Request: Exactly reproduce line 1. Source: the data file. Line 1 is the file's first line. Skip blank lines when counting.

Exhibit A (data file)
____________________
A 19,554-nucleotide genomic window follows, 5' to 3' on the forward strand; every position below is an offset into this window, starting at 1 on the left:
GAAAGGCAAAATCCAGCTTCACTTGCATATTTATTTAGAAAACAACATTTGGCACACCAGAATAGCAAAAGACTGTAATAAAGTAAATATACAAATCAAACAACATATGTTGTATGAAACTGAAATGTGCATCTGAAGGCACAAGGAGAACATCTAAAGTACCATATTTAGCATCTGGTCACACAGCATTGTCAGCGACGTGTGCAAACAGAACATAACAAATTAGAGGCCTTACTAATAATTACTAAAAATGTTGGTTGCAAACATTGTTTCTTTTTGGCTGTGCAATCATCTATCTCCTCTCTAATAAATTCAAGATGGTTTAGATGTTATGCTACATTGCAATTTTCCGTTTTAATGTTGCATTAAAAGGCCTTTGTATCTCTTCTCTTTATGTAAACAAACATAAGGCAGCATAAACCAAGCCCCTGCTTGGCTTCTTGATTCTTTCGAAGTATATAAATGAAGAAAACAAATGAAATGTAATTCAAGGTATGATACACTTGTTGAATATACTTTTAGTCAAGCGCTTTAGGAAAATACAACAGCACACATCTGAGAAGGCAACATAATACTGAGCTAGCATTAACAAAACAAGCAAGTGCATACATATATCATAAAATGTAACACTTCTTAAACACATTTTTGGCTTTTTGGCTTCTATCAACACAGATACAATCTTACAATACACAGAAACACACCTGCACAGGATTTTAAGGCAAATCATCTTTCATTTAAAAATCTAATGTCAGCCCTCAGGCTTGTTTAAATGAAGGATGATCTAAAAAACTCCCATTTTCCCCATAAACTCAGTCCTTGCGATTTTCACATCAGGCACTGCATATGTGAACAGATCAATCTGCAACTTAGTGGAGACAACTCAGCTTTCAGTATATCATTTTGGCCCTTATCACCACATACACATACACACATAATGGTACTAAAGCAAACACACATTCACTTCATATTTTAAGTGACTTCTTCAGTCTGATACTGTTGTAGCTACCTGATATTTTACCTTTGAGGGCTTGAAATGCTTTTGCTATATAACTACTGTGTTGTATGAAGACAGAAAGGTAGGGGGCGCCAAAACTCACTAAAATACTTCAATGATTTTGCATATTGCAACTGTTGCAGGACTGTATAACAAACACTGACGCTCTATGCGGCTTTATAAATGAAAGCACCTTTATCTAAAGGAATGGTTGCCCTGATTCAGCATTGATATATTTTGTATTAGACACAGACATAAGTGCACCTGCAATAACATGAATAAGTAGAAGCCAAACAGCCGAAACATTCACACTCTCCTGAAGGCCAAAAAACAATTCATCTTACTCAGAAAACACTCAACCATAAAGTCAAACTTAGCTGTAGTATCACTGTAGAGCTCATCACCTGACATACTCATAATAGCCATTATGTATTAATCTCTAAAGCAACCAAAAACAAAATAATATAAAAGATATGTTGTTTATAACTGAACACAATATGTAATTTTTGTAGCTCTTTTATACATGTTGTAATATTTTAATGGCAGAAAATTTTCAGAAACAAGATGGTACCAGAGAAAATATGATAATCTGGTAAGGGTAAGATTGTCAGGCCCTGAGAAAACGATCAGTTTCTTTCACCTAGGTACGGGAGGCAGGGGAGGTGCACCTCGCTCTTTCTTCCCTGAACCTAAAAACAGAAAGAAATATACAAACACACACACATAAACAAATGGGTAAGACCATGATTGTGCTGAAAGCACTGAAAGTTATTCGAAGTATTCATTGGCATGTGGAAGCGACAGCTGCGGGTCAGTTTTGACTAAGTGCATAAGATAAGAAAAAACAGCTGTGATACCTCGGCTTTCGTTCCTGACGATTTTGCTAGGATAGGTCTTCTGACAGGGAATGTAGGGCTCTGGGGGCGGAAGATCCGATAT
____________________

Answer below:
A 19,554-nucleotide genomic window follows, 5' to 3' on the forward strand; every position below is an offset into this window, starting at 1 on the left: